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As part of my training I wrote an essay on stress and how Yoga techniques can help. Below are some extracts that explain the amazing effects that Yoga can have upon us and the negative effects that stress can have upon our bodies if we don’t mange it.

“Stress is an individual’s, individual response to situations and demands that they feel they cannot cope with.  Humans have always been subjected to stressors, and as a result stress in the body, for example as hunter gatherers, we were also hunted, our bodies, used the flight or fight reflex. Modern life still produces stressors, such as a work deadline, a new job, a death in the family, when we feel unable to cope with a situation, the fight or flight reaction can still occur.  As it is unlikely that we will run away from a stressful meeting, or fight our demanding boss, we do not use all the adrenaline. If we are repeatedly in stressful situations, not managing our stress levels this can very negatively affect the body and mind. This is described in“Stress is not an illness itself but it can cause serious illness if it isn’t addressed.”

Stress can have short term effects on the body, which are not pleasant to feel, the heart rate speeds up, breathing speeds up and gets shallower, the blood rushes away from our internal organs to the muscles which can leave us feeling dizzy. Emotionally and mentally, we will also feel distress and panic, in severe cases this can lead to a panic attack, whereby hyperventilation occurs. This will impact negatively on self esteem and confidence.

As indicated in the NHS quote above, if stress continues there can be harmful effects on the body and mind and chronic illnesses, a selection of these are bullet pointed below:

  • Heart problems
  • High blood pressure
  • Exhaustion
  • Compromised immune system
  • Cancer
  • Rheumatoid arthritis
  • Inability to concentrate/focus
  • Mood swings/depression
  • Sleep problems
  • Digestive problems
  • Tense muscles/muscle imbalances which have a result on the bio mechanics of the body leading to joint and posture problems

Furthermore, it is common to turn to unhealthy methods of coping with long term stress, many people drink alcohol to excess, eat sugary food, drink caffeine, smoke nicotine. All these methods temporarily dull our stress reactions in the short term, but long term has their own negative effects on the body.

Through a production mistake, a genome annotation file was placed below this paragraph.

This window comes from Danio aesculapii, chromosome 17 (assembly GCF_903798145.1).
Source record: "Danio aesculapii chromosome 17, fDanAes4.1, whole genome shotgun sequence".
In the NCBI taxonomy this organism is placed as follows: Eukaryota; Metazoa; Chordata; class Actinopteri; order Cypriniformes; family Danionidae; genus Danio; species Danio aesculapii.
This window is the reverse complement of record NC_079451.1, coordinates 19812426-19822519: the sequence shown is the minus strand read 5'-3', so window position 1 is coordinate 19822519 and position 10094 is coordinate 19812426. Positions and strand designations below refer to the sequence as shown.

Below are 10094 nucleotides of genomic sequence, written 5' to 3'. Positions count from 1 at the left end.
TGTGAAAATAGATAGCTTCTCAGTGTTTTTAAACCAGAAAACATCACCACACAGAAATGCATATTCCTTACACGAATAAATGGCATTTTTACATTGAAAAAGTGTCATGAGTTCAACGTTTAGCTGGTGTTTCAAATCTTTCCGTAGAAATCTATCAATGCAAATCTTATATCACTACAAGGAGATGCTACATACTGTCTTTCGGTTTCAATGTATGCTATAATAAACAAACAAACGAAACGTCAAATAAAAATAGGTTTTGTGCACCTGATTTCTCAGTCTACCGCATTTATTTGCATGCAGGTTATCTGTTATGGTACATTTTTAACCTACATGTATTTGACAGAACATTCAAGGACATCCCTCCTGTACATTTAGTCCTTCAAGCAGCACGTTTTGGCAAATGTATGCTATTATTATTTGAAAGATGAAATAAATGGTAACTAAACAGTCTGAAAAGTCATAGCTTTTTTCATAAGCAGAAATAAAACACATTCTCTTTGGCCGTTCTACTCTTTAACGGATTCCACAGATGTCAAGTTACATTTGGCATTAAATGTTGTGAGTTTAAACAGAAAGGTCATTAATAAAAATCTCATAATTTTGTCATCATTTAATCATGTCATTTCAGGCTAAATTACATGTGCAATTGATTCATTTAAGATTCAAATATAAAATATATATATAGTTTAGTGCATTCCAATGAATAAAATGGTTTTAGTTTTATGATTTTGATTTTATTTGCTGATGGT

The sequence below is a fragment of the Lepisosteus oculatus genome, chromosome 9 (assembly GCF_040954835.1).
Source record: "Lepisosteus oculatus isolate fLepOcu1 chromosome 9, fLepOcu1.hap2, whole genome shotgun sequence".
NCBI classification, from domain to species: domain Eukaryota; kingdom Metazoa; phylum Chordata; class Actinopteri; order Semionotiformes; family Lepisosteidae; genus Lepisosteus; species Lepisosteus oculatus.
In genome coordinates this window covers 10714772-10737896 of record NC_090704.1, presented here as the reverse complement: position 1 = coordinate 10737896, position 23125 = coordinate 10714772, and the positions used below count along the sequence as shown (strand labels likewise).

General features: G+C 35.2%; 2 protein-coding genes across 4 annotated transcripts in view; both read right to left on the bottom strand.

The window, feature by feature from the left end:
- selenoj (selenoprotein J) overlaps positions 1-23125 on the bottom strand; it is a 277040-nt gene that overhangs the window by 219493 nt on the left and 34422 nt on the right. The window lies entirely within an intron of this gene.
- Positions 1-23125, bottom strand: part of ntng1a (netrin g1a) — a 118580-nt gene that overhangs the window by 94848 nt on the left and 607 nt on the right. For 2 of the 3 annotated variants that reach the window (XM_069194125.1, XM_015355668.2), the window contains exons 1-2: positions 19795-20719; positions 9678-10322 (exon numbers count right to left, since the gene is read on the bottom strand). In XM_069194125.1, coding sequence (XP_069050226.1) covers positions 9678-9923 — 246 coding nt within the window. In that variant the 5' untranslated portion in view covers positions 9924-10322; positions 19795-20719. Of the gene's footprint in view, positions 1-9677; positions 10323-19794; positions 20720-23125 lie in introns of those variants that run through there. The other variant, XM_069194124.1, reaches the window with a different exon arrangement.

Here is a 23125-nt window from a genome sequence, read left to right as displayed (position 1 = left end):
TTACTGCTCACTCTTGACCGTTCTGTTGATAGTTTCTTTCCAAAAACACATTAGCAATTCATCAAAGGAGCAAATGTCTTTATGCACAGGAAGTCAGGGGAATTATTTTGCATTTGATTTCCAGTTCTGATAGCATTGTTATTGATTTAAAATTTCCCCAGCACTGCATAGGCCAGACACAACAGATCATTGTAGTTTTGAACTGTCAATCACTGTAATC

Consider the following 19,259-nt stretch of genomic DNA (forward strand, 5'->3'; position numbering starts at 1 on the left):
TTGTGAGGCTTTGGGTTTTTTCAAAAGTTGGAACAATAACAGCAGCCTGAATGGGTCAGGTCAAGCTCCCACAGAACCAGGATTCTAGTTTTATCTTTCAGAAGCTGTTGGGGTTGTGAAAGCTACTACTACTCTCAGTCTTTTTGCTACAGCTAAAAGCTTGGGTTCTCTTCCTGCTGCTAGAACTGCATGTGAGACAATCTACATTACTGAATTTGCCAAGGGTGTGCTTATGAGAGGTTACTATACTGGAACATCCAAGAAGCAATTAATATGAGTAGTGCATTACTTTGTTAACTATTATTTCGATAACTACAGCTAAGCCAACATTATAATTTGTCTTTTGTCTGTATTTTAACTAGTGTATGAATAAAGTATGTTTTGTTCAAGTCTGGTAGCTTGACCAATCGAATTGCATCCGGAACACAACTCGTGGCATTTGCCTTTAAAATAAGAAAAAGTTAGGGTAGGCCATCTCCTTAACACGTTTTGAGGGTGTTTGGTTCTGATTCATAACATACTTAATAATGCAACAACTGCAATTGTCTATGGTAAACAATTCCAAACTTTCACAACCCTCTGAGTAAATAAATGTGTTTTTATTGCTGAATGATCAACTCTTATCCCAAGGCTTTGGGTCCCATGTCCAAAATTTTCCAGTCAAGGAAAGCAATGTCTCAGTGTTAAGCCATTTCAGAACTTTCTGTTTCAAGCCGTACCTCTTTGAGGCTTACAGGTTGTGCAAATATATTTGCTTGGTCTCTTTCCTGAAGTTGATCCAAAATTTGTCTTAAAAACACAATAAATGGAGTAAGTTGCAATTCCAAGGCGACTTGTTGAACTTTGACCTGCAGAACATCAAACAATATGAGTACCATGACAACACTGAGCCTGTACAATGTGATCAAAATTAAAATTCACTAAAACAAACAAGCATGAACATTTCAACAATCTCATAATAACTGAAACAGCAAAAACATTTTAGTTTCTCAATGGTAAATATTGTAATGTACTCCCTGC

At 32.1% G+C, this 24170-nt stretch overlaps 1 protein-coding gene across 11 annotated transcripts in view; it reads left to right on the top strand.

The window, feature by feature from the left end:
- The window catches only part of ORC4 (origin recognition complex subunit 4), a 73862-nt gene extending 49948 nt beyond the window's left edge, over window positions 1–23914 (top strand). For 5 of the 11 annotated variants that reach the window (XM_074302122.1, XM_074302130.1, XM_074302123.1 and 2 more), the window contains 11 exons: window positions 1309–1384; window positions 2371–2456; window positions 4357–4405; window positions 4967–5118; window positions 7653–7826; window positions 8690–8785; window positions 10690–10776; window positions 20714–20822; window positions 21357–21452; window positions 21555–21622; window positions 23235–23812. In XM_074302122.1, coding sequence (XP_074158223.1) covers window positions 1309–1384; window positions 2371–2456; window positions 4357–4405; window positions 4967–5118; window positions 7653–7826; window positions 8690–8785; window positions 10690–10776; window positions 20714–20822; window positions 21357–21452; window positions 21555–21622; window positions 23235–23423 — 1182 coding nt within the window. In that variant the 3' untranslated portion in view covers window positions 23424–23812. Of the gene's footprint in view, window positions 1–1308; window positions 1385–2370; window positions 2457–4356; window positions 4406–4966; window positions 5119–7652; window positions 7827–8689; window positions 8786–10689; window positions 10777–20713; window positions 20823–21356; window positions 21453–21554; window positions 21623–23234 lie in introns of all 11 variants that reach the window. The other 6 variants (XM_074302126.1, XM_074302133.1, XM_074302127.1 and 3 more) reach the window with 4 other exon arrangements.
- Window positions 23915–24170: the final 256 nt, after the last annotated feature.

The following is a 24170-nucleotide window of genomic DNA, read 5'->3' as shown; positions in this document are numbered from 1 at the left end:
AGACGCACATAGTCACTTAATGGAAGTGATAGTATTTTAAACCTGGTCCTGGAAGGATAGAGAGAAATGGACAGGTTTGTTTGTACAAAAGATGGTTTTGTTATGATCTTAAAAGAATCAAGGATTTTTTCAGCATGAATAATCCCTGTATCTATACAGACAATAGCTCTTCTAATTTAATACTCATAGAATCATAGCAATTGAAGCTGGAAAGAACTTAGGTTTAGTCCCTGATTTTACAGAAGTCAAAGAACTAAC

Deep relaxation for the body and mind is extremely important and beneficial. A cardiologist Dr Benson has termed what happens to the body in deep relaxation as the ‘Relaxation Response’. Deep relaxation is a state of relaxation whereby the brain settles into an alpha brain wave pattern which can only be accessed by focused, mental activity, the brain needs to be focused on something and not drift into sleep. In yoga the mind is commonly focused on the asana, the body or the breath, thereby provoking the relaxation response.

The relaxation response must be distinguished from what many of us routinely consider as stress relief; drinking alcohol, watching television/film or reading a book. None of these aforementioned activities provoke the alpha brain wave pattern.

Whilst in deep relaxation, the brain stops sending messages of perceived danger to the body, as a result the FF response stops, the heart rate slows down, blood pressure is lowered, the breath slows down and becomes deeper, the overwhelming feelings of panic and anxiety reduce, muscle tension eases, the blood flows freely throughout the body instead of being focused on the muscles, this will help with digestion. The quote below from demonstrates the opposite effects

“When stressors throw your nervous system out of balance, relaxation techniques can bring it back into a balanced state by producing the relaxation response, a state of deep calmness that is the complete opposite of the stress response.”

As we can see above what happens to the body in deep relaxation, the benefits of yoga relaxation techniques are invaluable for mind, body and life span. As well as correcting stress related conditions, yoga relaxation tools can be intertwined with our everyday life. For example on the bus in the morning we could spend ten minutes focusing on our breath to produce the relaxation response, before a meeting which will make us stressed, we can take a few minutes focusing on the breath and deepening the exhale, to restore a sense of calm and also to oxygenate the blood to help with clarity.

Below are a few of the benefits that yoga relaxation can have if practised regularly on the mind and body…

  • Lowered blood pressure
  • Increased heart health
  • Calm mind
  • Focus
  • Decreased muscle tension
  • Aids migraines
  • Deeper more even breath, therefore a more effective use of our breathing
  • Helps with panic attacks/depression/anxiety
  • Helps with insomnia
  • Boosts the immune system to help prevent or deal with chronic, life threatening illnesses i.e arthritis
  • Helps irritable bowel syndrome and other digestive problems
  • Even if you do not experience stress very often your health will be improved by all of the above ways




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